Ameer Abdullah’s Heisman Chances Hindered By Nebraska Cornhuskers’ Reputation
Bovada Sports Betting came out with its way-too-early-but-why-should-that-matter? odds for the 2014 Heisman winners. Ameer Abdullah‘s name was not on the list.
It may seem strange that Abdullah – easily one of the best returning running backs in the Big Ten – didn’t even make a blip on Bovada’s radar, but this is no slight to Nebraska‘s No. 8. Rather, it’s a bold statement of what the Huskers will offer the college football world in 2014: Another year, four more losses.
That’s what you can expect from Nebraska now according to the numbers, and that repetitive story does not a Heisman resume make.
To have any chance of winning it’s nearly demanded that players have a flashy resume, and if they’re not legitimately gunning for the national championship they’d best have rolls of highlight film like Robert Griffin III or Johnny Manziel did. Heaven help you if you strictly play defense.
Since Bo Pelini took over as Nebraska’s head coach in 2008, the eventual Heisman winners’ teams have a combined record of 76-7, won four conference titles and three won the grand prize.
If the Huskers are going to jolt out of neutral and get back into the national spotlight, let alone fly their star running back to New York, they’ve got a mountain to climb.
They’ll have to be flawless through a non-conference schedule that features a trip to Fresno State and a Nebraska fan’s dream matchup of Miami (FL) visiting Lincoln.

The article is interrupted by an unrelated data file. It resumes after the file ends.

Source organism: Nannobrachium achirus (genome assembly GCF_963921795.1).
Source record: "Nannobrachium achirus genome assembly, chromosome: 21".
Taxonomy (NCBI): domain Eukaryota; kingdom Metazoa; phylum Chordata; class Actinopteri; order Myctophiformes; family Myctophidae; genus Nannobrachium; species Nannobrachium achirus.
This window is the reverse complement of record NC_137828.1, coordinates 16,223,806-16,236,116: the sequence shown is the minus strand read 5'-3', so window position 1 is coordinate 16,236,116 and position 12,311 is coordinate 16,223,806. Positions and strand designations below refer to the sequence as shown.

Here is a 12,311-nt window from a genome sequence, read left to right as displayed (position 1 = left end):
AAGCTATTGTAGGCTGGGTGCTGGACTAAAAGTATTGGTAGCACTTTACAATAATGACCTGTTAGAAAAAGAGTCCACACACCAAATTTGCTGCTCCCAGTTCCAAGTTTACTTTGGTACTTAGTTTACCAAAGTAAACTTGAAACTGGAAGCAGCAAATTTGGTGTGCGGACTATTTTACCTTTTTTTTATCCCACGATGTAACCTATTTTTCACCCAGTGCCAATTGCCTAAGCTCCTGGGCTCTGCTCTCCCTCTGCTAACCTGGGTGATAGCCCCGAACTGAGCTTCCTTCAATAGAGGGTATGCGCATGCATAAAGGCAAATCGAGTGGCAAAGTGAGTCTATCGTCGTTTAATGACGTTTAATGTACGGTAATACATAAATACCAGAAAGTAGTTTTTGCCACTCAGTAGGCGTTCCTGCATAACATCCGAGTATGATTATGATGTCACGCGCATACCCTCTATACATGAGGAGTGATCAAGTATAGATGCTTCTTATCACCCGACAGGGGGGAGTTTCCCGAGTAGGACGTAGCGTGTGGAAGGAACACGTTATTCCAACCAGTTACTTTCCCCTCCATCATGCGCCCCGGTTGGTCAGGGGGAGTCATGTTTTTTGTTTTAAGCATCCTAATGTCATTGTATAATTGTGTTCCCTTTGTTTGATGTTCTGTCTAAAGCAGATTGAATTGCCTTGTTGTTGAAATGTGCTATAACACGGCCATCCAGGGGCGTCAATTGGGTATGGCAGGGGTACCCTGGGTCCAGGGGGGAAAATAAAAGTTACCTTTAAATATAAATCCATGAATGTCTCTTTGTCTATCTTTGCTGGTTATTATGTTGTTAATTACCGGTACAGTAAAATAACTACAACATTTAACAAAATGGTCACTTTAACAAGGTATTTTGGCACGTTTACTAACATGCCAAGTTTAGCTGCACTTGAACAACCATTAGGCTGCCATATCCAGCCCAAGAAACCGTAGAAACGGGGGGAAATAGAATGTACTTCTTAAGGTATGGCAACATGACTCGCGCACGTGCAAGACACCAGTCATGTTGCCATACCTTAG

Tight end C.J. Fiedorowicz may be NFL-bound, but we all remember what Iowa’s balanced duo of Jake Rudock and Mark Weisman did in Lincoln last year.
An X factor is Rutgers. Yes, the Scarlet Knights come to Lincoln, but with rumors of former Maryland head coach Ralph Friedgen potentially signing on as their offensive coordinator running rampant, that game could loom large (no offense intended, Fridge).
What can get Abdullah a seat at the Heisman table is likely no less than an appearance in the Big Ten Championship Game, if not Nebraska’s first conference title in over a decade. A third-straight 1,000-yard season by Abdullah wouldn’t hurt either and doesn’t seem improbable.
Whether Tommy Armstrong, Jr. or Johnny Stanton is under center, a tenderfoot quarterback needs all the help he can get.
There’s one thing the Heisman committee seems to love over a guy expected to shine. It’s the guy that’s sick of a dull status quo, rolls up his sleeves and says, “I’ve had all I can stand, and I can’t stand no more!” before putting his team on his back and helps it scrape and claw to victory after victory.
Enter Abdullah, the Huskers’ surefire saving grace.
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